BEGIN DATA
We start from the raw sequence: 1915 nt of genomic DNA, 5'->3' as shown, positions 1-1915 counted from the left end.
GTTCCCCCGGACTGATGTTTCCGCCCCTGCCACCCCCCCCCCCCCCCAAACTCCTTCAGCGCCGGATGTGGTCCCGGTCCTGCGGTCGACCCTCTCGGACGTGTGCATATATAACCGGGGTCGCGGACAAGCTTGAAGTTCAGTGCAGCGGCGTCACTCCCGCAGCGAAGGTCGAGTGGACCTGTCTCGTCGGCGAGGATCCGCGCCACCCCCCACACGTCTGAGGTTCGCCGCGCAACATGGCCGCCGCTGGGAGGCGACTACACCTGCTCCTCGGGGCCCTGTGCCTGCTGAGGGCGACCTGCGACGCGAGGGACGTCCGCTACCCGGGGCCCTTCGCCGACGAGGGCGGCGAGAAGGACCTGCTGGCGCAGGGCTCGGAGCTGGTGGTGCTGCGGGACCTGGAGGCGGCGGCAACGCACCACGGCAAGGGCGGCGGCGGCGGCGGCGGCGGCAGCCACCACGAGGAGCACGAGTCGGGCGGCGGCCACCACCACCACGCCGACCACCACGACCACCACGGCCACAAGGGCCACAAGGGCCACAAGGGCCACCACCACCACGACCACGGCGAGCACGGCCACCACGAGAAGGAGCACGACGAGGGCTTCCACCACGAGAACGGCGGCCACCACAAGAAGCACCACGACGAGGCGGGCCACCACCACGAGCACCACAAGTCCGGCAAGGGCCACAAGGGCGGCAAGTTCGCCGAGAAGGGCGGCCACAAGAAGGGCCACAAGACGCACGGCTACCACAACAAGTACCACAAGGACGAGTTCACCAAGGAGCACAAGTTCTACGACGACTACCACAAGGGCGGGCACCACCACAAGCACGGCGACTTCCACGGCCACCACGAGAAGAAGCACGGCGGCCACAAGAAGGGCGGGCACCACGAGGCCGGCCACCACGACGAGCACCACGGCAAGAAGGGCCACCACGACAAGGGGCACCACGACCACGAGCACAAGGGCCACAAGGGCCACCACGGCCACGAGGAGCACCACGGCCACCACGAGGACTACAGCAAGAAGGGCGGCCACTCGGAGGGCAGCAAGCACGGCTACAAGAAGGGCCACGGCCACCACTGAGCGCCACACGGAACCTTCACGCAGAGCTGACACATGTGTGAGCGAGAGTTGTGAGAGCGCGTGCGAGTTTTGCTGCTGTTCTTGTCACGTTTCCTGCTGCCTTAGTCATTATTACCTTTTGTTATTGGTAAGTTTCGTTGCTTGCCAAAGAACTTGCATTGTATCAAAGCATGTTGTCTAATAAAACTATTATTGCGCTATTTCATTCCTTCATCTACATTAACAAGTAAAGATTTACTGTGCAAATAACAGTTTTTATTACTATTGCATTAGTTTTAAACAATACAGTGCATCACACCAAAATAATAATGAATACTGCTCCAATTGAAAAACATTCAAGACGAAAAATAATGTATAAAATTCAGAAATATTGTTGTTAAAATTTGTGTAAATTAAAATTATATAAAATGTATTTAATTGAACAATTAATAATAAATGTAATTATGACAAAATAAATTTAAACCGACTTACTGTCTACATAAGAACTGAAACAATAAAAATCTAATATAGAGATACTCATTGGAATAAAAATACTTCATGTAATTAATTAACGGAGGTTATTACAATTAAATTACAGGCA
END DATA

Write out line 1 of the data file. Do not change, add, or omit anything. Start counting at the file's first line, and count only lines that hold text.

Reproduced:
We start from the raw sequence: 1915 nt of genomic DNA, 5'->3' as shown, positions 1-1915 counted from the left end.